Our primary goal in multi-face tracking is to estimate the posterior distribution P ( X ' t | Z 1:t ) over the state X ' t at the current time step t, given all observations Z 1:t = { Z 1 ,..., Z t } up to that time step, according to:
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Here c is normalization constant, the likelihood P ( Z t | X ' t ) expresses the measurement model or likelihood model , the probability we would have observed the measurement Z t given the state X ' t at time t , and the motion model P ( X ' t | X ' t -1 ) predicts the state X ' t given the previous state X ' t -1 . These models are described more detail in the following sections.
- 2.1 State Space
A state X ' t of faces contains all the information to identify faces, including the position, scale and eccentricity (i.e. the ratio between height and width) of the face bounding box. In addition to this necessary information, due to interactions and occlusions in multi-face tracking, faces may appear or disappear under observation. Thus the number and identity of the faces need to be estimated. To model this, a new variable, namely the set of identifiers kt of faces currently in view [19] , is introduced. Suppose that M is the maximum number of faces visible at a current time step, we can define a state X ' t as:
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where X t = { X i,t } i=1..M and k t = { k i,t } i=1..M . Each X i,t contains the position, scale and eccentricity of face i at time t , and each k i,t denotes the status of face i at time t (Eq. 3).
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- 2.2Motion Model
The motion model describes the relationship between the current state X ' t and the previous state X ' t -1 . In overall motion model is defined as:
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Here π 0 ( X t | k t ) is the interaction prior which prevents faces to become too close to each other. π 0 is defined as:
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where the set Ω ={( i , j )|( k i,t =1)∧( k j,t =1)∧( i i )} consists all possible pairs of faces that are visible, and the ϕ function describes the interaction between two visible faces. In our framework, π 0 is estimated as:
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where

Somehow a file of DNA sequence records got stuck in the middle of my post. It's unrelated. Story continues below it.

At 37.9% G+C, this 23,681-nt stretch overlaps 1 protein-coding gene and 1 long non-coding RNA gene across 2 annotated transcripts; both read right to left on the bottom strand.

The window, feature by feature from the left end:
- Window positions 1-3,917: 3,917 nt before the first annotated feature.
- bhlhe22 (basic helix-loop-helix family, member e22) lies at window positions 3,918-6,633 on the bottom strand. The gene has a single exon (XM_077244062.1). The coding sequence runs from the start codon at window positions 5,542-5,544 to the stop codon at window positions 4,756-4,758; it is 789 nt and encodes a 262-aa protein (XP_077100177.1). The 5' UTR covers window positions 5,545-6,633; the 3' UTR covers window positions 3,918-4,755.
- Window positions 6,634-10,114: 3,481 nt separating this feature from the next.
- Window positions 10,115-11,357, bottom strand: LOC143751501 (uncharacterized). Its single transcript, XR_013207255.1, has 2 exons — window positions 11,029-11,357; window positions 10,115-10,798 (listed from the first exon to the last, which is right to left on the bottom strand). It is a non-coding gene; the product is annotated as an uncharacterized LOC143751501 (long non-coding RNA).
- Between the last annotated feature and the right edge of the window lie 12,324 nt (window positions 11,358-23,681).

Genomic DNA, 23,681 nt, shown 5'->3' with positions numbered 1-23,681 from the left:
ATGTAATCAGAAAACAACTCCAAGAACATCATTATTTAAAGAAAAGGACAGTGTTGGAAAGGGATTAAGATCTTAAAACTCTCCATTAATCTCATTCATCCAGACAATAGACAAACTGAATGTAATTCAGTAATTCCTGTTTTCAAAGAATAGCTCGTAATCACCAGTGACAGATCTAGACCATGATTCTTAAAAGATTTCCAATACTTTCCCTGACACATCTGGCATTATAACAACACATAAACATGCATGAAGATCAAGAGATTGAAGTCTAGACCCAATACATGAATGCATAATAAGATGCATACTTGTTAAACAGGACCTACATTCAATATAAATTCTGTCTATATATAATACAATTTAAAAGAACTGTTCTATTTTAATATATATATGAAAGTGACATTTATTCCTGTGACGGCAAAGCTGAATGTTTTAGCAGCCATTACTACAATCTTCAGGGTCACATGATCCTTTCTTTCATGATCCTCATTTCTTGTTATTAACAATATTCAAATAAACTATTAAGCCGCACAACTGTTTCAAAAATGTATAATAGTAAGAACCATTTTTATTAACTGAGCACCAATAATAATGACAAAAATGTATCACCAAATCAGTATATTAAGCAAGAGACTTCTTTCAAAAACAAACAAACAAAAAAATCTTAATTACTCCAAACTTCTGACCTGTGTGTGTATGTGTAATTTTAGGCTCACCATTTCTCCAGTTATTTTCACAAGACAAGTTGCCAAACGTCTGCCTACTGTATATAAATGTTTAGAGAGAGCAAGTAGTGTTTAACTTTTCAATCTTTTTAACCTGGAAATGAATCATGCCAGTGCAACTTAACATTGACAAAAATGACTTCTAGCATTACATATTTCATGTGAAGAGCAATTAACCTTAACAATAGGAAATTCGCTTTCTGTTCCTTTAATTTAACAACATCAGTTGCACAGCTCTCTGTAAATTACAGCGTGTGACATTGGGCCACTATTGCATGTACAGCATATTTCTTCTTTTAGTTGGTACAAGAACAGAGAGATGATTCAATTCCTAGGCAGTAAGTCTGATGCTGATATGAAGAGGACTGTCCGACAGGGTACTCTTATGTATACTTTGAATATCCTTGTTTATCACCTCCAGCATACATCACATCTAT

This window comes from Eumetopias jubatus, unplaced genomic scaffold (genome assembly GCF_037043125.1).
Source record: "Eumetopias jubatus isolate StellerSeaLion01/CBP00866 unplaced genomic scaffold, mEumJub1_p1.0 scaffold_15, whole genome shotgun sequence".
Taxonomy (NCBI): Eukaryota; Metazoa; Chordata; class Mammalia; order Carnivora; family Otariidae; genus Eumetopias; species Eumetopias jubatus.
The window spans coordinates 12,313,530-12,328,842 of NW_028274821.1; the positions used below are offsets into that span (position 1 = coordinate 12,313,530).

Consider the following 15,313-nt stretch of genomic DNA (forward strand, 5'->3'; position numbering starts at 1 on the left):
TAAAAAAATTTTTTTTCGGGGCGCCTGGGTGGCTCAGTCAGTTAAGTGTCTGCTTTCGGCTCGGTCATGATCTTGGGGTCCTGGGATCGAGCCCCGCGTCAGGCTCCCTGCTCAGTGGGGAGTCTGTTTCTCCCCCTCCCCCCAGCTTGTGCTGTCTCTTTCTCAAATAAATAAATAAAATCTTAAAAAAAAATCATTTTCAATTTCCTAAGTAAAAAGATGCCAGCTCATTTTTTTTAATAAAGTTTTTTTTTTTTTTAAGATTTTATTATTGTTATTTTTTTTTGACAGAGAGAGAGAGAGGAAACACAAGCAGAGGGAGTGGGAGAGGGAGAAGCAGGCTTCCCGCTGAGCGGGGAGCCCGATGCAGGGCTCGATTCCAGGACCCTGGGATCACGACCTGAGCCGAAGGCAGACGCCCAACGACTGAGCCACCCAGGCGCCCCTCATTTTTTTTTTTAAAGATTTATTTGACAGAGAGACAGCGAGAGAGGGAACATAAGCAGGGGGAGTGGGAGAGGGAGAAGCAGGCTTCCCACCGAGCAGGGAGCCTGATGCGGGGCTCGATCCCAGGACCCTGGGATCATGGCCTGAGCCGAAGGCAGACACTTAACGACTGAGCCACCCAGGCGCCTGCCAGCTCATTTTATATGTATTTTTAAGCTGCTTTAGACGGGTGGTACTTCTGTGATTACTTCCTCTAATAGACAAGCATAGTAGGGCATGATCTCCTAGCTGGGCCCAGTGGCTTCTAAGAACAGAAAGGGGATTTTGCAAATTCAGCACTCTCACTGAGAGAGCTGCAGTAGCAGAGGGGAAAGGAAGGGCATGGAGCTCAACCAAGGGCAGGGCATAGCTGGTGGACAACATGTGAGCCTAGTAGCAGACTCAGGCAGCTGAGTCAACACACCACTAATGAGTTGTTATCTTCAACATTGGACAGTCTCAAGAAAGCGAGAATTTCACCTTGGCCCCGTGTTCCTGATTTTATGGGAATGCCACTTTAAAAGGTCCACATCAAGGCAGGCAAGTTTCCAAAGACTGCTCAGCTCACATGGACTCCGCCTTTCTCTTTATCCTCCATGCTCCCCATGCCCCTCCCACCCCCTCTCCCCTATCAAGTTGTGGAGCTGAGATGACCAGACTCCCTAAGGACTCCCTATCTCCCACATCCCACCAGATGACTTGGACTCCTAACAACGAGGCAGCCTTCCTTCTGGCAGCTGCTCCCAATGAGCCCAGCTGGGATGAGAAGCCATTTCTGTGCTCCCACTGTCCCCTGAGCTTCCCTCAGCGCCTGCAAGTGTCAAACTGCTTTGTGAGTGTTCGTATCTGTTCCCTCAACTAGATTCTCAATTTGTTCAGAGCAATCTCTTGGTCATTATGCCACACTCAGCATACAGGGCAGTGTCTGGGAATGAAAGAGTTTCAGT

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is the penalty function describing the proportion of the intersection area to the average area of two bounding boxes B i and B j defined by X i,t and X j,t , respectively. λg is a constant factor that controls the strength of the interaction prior. The motion of each face is describe more precisely as:
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To describe the motion P ( Xi,t | X i,t-1 ) of each visible face, the first order auto-regressive model is used to update the position parameter. Since the scale and eccentricity parameters are more stable than the position parameter, these parameters are only updated when a face detector tries to reinitialize the state space after a number of frames.
- 2.3 Likelihood Model
- 2.3.1 Color-Based Likelihood Model
As mentioned in section 1, the processing time of particle filter depends on the likelihood computation. Therefore, to strike a balance between robustness and computational complexity, we choose a simple but effective likelihood model based on color information for multi-face tracking.
Assuming that the face observations Z i,t are conditionally independent given the state X i,t , we can define the likelihood model as the product of likelihoods of the visible faces:
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To compute the likelihood of each face P ( Z i,t | X i,t ), we observe its color information. Because of its advantage with respect to human perception, HSV color space is the most popular color model [12] , [16] . However, the raw data taken from mobile cameras is in YUV color space, and in our experiments, the processing time to convert an image, 640x480 pixels, from YUV color space to HSV color space is approximately 40ms (see section 3.1 for detail environment setup). Furthermore, as similar to HSV color space, YUV color space also takes human perception into account. Thus, in our likelihood model, YUV color space is chosen to represent the color information of faces.
Fig. 2 shows a sample image in both RGB and YUV color spaces. In YUV color space, Y stands for the brightness component, and U and V are the chrominance components. Hence, we obtain color information with N = Nu × Nv bins using only the U and V channels. Nu and Nv are the number of bins of U and V channels, respectively.
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A sample image in different color spaces, (a) RGB color space, (b) YUV color space
Given a state X i,t of face i at time t , the candidate region in which color information will be gathered is named as R i,t . Within this region a kernel density estimate q i,t of color distribution at time t is given by:
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where
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Here k is a normalization constant ensuring